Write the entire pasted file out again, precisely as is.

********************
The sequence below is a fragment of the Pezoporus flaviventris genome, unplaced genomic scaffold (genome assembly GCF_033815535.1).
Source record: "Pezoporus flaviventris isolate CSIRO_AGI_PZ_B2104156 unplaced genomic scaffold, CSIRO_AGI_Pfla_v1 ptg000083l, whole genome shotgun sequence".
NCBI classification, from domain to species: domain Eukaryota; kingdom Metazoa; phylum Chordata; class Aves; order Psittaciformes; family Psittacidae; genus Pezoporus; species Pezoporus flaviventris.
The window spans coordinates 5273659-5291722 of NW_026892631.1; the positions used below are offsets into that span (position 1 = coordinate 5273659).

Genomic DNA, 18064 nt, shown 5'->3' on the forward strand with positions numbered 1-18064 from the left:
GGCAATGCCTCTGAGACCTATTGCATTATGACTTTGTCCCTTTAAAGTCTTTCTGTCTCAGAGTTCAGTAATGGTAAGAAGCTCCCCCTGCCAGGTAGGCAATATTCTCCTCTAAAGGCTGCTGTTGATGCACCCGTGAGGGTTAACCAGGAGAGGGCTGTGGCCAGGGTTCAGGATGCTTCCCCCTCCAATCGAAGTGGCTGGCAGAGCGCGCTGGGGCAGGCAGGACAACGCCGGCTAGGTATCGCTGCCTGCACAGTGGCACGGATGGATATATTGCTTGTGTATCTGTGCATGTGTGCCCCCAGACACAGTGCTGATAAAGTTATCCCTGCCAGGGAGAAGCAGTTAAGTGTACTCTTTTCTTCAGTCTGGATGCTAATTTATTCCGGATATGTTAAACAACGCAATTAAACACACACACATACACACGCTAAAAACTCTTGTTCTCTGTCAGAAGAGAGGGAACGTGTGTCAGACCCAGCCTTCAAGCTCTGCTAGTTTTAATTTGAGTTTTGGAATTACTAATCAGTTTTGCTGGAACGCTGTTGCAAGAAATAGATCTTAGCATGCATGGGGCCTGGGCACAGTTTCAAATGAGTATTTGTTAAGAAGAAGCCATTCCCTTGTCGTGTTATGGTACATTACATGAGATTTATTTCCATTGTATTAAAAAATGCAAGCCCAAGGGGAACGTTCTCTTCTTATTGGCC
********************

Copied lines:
The sequence below is a fragment of the Pezoporus flaviventris genome, unplaced genomic scaffold (genome assembly GCF_033815535.1).
Source record: "Pezoporus flaviventris isolate CSIRO_AGI_PZ_B2104156 unplaced genomic scaffold, CSIRO_AGI_Pfla_v1 ptg000083l, whole genome shotgun sequence".
NCBI classification, from domain to species: domain Eukaryota; kingdom Metazoa; phylum Chordata; class Aves; order Psittaciformes; family Psittacidae; genus Pezoporus; species Pezoporus flaviventris.
The window spans coordinates 5273659-5291722 of NW_026892631.1; the positions used below are offsets into that span (position 1 = coordinate 5273659).

Genomic DNA, 18064 nt, shown 5'->3' on the forward strand with positions numbered 1-18064 from the left:
GGCAATGCCTCTGAGACCTATTGCATTATGACTTTGTCCCTTTAAAGTCTTTCTGTCTCAGAGTTCAGTAATGGTAAGAAGCTCCCCCTGCCAGGTAGGCAATATTCTCCTCTAAAGGCTGCTGTTGATGCACCCGTGAGGGTTAACCAGGAGAGGGCTGTGGCCAGGGTTCAGGATGCTTCCCCCTCCAATCGAAGTGGCTGGCAGAGCGCGCTGGGGCAGGCAGGACAACGCCGGCTAGGTATCGCTGCCTGCACAGTGGCACGGATGGATATATTGCTTGTGTATCTGTGCATGTGTGCCCCCAGACACAGTGCTGATAAAGTTATCCCTGCCAGGGAGAAGCAGTTAAGTGTACTCTTTTCTTCAGTCTGGATGCTAATTTATTCCGGATATGTTAAACAACGCAATTAAACACACACACATACACACGCTAAAAACTCTTGTTCTCTGTCAGAAGAGAGGGAACGTGTGTCAGACCCAGCCTTCAAGCTCTGCTAGTTTTAATTTGAGTTTTGGAATTACTAATCAGTTTTGCTGGAACGCTGTTGCAAGAAATAGATCTTAGCATGCATGGGGCCTGGGCACAGTTTCAAATGAGTATTTGTTAAGAAGAAGCCATTCCCTTGTCGTGTTATGGTACATTACATGAGATTTATTTCCATTGTATTAAAAAATGCAAGCCCAAGGGGAACGTTCTCTTCTTATTGGCC